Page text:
This open Senate race at first figured to be one of the Republican Party’s best opportunities to pick up a Democratic seat. But in her first bid for statewide office, Klobuchar built an early lead in the polls and never relinquished it. She referred to Kennedy as a “rubber stamp for President Bush” who supported Bush’s policies more than 90% of the time. She talked about middle-class tax relief and called for an increase in the minimum wage. She emphasized her tough-on-crime credentials and ran on a more fiscally conservative platform than Dayton and the late Minnesota Democratic Sen. Paul Wellstone.
Klobuchar won 58%-38%, the biggest Minnesota Senate victory since 1978—only twice did Democratic Sen. Hubert H. Humphrey win a margin this big. She swept the Iron Range and won by 2-to-1 ratios in the Twin Cities core counties, carrying Hennepin County (64%-32%) and St. Paul’s Ramsey County (66%-29%). She also showed strength in the eastern Twin Cities suburbs, winning Dakota County (56%-40%), Anoka County (55%-42%), and Washington County (55%-41%).
Bribery and corruption scandals had plagued Congress for the previous two years, and Klobuchar launched her Senate term by taking several high-profile steps to try to show she would be different. She announced that she would not accept gifts, meals, or trips from private groups or individuals, regardless of whether congressional rules allow them. She instituted “Minnesota Mornings,” where every Thursday the Senate is in session she meets with visiting Minnesotans for coffee and potica, a traditional Slovenian holiday nut roll, a reminder to constituents of Klobuchar’s ethnic heritage and Iron Range family roots.
Her lead issue was product safety. After news stories described the discovery of lead in children’s toys made in China and Congress moved to tighten regulation, the Senate bill contained three of Klobuchar’s provisions: a comprehensive ban on lead in children’s products (including clothes), a requirement that toys contain batch numbers to make recalls easier, and a ban on the sale of recalled toys. Klobuchar also served on the conference committee that negotiated the final version, which raised the age for which products were regulated from 7 to 12. Congress passed the legislation in July 2008. She also co-sponsored a ban on industry-paid travel by staff of the Consumer Product Safety Commission. That bill passed the Senate in March 2008. In 2007, after a 6-year-old sustained serious injuries from a swimming pool drain in St. Louis Park, Minn., Klobuchar and Ramstad sponsored a bill banning swimming pool covers that fail to meet entrapment safety standards and requiring automatic drain shutoffs. It was signed into law in December 2007.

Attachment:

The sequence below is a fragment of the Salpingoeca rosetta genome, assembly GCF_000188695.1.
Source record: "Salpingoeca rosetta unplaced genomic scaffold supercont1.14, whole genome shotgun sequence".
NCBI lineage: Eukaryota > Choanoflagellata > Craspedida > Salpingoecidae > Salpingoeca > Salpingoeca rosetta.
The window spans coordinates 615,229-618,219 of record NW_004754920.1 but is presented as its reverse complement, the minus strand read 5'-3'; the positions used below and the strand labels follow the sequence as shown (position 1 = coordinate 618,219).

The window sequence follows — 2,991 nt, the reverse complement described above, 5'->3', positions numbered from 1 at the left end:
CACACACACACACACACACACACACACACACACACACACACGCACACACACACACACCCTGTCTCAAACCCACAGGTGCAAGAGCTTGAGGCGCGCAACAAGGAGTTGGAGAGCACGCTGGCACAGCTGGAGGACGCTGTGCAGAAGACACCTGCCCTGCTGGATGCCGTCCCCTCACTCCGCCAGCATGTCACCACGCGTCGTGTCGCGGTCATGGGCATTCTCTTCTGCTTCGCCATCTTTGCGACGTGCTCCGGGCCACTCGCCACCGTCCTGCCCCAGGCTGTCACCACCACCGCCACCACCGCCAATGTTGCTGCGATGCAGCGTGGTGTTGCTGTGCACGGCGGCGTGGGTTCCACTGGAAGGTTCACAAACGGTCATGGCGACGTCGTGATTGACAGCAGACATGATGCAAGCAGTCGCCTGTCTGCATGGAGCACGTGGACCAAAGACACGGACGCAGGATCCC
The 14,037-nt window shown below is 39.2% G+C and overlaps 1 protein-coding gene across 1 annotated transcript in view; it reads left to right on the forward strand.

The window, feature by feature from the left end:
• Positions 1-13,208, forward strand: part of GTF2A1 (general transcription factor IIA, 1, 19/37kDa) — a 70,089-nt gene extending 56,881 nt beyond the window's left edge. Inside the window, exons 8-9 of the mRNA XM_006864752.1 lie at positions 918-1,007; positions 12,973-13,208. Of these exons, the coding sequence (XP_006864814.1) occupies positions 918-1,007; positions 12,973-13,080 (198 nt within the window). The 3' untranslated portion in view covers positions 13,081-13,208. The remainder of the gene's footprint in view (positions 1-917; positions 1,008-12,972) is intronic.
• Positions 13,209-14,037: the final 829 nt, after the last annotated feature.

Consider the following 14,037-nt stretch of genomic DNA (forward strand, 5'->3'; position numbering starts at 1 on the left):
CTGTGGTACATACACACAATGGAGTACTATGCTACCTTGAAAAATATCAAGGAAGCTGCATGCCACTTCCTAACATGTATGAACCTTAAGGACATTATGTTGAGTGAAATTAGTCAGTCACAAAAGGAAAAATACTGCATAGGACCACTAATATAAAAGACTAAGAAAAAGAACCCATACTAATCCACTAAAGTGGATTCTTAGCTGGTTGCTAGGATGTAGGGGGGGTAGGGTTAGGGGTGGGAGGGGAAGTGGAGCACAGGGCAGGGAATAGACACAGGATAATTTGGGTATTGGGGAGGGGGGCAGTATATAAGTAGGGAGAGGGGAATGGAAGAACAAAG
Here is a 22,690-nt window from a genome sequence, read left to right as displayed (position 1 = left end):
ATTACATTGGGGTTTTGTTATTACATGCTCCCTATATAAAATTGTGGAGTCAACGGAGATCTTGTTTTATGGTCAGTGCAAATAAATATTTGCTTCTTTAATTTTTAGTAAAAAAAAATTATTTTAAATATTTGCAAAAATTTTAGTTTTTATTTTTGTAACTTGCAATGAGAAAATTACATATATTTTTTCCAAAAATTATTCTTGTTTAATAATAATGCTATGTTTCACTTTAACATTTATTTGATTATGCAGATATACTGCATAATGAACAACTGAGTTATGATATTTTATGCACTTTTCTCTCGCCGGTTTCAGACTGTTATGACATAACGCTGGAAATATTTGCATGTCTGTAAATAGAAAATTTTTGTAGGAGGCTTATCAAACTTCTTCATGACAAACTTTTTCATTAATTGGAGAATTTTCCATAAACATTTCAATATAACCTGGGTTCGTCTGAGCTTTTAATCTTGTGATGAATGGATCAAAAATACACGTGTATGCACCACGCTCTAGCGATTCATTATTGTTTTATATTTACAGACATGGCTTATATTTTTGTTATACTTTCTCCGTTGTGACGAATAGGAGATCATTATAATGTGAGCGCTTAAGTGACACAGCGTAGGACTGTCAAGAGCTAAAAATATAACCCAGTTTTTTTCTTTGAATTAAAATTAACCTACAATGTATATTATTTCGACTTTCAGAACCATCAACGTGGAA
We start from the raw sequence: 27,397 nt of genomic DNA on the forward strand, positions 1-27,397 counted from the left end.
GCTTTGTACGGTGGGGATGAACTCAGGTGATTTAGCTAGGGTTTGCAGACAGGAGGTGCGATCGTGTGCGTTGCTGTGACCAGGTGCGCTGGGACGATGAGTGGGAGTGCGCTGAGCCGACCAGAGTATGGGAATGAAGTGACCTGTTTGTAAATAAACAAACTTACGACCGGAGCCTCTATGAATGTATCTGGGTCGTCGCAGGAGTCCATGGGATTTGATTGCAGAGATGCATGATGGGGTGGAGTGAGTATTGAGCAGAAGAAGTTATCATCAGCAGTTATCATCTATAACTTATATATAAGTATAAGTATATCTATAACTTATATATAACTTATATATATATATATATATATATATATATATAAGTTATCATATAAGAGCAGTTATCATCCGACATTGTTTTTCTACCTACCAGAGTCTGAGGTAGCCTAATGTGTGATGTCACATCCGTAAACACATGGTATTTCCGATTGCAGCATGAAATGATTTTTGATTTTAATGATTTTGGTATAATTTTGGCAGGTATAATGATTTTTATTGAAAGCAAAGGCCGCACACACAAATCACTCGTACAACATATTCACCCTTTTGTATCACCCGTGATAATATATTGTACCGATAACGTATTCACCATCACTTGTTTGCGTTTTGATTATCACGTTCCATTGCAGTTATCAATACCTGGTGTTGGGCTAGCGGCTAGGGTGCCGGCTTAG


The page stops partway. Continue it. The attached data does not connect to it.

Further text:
With a seat on the Agriculture Committee, Klobuchar also had a role in drafting the farm bill in 2007. She got into the final legislation provision creating incentives for farmers to switch from carbohydrate-based crops like corn to cellulosic crops like switchgrass to make ethanol. The provision no doubt made Minnesota switchgrass growers happy. She also sought to bar federal subsidies to farmers with incomes over $750,000 a year, but was unsuccessful. After gasoline prices spiked in May 2008, she backed a windfall profits tax on oil companies, and in September of that year, joined a bipartisan group pushing to permit states to allow offshore oil drilling along their coasts.
She also took up a cause affecting the multiple millions of cell phone consumers. With Democrat Jay Rockefeller of West Virginia, she co-sponsored a bill requiring cellphone companies to allow free termination of contracts for 30 days and prorated termination fees after that. “Sometimes I feel as if I work for these companies because I know all the dead spots on Interstate 35,” she said. “If I know, the companies should know. And they should provide this information to consumers before they enter into a contract.” Within six months, the major companies had announced they would prorate termination fees.
Klobuchar faces her first re-election test in 2012.